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BBC Byron site


When the famously hedonistic Byron and Shelley were staying at Lake Geneva in the early 19th century, the proprietor of an inn across the water hatched a canny money-making scheme. He rented out pairs of binoculars, so that voyeuristic guests could spy on the poets' racy activities on the other side of the lake. Some things never change.

Jonny Lee Miller, who plays Byron in a new BBC2 biopic scripted by Nick Dear, reckons that the pleasure-seeking poet had a lot in common with today's paparazzi-magnetising superstars. We are in the grounds of Wrotham Park in Hertfordshire, the sort of exquisitely photogenic English stately home that is always scene-stealing in impossibly tasteful period dramas. Relaxing in his caravan between scenes, Lee Miller is wearing his hair in elegant curls in preparation for the dreaded floppy wig without which no BBC costume drama would be complete. So to which contemporary figures would the actor liken Byron, a man who provoked hysteria merely by walking into a room?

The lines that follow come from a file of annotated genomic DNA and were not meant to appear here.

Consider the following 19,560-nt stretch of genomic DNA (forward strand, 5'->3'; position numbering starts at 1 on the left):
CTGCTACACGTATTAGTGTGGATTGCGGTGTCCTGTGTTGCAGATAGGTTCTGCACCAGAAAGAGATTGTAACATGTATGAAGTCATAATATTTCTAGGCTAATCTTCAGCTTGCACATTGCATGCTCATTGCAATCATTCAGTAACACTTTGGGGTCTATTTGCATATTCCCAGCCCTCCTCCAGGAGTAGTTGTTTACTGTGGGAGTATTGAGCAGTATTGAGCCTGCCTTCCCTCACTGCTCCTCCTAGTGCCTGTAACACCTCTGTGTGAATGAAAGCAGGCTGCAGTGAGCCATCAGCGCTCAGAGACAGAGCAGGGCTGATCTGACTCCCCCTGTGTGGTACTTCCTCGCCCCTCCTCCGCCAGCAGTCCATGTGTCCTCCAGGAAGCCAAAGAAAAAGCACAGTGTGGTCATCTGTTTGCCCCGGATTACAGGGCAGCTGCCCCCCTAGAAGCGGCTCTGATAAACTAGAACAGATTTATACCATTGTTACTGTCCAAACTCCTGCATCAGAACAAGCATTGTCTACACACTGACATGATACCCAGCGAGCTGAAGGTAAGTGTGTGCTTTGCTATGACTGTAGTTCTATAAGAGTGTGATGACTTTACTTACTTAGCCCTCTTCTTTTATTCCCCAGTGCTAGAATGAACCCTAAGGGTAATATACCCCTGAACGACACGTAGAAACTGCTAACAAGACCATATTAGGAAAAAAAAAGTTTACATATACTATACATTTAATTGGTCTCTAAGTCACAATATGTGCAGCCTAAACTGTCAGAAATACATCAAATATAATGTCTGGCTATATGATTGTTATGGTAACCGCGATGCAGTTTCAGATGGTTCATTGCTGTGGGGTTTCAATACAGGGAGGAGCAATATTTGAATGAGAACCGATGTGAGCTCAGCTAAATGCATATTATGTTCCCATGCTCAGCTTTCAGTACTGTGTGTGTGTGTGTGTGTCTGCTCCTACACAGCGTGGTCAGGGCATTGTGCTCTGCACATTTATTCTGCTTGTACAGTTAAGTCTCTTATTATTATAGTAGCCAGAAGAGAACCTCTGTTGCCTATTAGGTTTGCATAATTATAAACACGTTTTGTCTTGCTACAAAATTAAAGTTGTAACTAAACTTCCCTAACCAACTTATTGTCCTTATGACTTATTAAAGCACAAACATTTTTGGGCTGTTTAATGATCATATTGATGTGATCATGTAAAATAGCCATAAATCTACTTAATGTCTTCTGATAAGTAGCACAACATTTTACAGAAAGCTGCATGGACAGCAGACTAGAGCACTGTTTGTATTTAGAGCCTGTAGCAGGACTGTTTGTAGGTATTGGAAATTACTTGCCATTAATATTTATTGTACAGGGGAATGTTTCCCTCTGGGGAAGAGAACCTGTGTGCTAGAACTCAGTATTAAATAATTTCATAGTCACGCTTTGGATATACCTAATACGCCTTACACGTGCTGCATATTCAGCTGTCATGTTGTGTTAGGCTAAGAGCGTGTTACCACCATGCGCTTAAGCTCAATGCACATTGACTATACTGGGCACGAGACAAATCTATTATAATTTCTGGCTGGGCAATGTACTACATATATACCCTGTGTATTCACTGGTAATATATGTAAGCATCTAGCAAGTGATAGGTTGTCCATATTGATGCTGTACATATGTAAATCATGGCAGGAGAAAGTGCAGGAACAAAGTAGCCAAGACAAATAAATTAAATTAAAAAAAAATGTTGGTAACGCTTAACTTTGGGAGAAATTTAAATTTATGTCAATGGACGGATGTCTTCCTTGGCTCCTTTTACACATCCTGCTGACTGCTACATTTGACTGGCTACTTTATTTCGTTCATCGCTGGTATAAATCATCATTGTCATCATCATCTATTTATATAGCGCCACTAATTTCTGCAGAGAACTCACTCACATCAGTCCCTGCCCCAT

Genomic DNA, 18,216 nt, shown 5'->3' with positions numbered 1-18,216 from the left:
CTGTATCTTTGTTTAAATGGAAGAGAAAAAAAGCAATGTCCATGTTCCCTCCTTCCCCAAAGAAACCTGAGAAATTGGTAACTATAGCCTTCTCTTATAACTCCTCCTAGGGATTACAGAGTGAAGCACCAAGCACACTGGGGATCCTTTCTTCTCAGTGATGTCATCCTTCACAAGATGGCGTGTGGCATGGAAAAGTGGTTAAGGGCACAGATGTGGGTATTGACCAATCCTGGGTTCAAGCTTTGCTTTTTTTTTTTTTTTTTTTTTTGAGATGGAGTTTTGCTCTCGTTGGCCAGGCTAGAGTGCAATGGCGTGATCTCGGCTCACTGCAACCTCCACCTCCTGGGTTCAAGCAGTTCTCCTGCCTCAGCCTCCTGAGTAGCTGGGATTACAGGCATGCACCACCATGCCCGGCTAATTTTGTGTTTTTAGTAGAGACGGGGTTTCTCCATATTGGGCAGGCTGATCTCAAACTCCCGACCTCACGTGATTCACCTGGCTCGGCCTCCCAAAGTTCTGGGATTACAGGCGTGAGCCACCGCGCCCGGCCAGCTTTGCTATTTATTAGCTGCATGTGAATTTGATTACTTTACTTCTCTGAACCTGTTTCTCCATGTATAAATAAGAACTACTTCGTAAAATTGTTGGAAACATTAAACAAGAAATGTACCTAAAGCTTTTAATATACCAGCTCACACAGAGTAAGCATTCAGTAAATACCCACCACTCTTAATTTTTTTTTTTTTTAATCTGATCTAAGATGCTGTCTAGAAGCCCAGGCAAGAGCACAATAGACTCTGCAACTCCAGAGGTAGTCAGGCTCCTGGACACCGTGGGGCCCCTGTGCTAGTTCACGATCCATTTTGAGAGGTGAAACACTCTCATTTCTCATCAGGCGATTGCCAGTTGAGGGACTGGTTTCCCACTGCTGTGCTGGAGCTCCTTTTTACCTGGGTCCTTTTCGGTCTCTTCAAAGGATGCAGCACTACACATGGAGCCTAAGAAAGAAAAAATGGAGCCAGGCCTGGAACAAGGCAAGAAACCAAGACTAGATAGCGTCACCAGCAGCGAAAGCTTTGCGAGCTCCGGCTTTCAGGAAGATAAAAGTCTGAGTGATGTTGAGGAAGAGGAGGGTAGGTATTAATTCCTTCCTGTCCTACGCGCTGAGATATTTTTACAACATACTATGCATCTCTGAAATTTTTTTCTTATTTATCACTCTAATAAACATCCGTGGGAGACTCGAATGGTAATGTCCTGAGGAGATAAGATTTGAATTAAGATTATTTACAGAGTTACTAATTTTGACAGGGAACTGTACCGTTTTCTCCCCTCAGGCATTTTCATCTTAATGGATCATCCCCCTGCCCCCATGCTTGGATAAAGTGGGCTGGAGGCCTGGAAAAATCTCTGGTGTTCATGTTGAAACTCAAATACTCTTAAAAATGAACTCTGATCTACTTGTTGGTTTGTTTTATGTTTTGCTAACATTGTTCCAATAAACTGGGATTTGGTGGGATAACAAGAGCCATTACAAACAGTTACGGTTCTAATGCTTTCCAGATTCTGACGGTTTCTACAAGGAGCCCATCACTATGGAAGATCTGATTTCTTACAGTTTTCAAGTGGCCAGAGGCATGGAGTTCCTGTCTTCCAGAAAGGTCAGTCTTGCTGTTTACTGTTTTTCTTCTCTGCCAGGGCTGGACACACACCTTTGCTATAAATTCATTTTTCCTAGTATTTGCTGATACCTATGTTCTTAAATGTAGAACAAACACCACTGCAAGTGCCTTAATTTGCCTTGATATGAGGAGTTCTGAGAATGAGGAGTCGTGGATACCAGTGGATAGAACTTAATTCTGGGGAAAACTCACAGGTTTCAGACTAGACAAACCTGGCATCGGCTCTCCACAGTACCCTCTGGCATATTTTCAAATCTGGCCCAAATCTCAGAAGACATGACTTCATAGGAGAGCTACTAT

Lee Miller, who used to be married to Hollywood star Angelina Jolie and has had the odd brush with fame himself, breaks into a slow smile before saying, "I'd hate to draw comparisons with Posh and Becks, but that kind of frenzy was going on with Byron. It spread across Europe like wild-fire. People everywhere would say, 'Oooh, that Byron, he's a bit of a one.' People's interest in fame has been the same since year dot. It's interesting that the term 'Byron-mania' was coined back then. That shows that there's always been this mania for celebs. We're arrogant if we think that we invented that obsession. Celebrities have always been adored and vilified. Byron's story - incest, sodomy, divorce - would have been bingo for the tabloids in any age."

There was certainly a "you couldn't make it up" quality about Byron's life. Forever searching for fresh stimuli, he lived by the code, "Sensation is our only proof that we exist - that is why we crave it."

"People don't see costume drama as being sexy or funny - and this is both," Lee Miller asserts. "That's down to the character of Byron. He's sometimes portrayed as this dark, Gothic madman, but there was much more to Byron than that. Just look at the breadth of his writing. He had this tremendous energy and passion, as well as being incredibly broad-minded. He possessed this immense lust for life. He's the perfect subject for drama because of his colourful life. When he died at the age of 36, the doctors autopsied his body and said that he had the internal organs of a 75-year-old. Respect to the man," Lee Miller says, an amused grin playing across his face. "He really knew how to live life to the full!"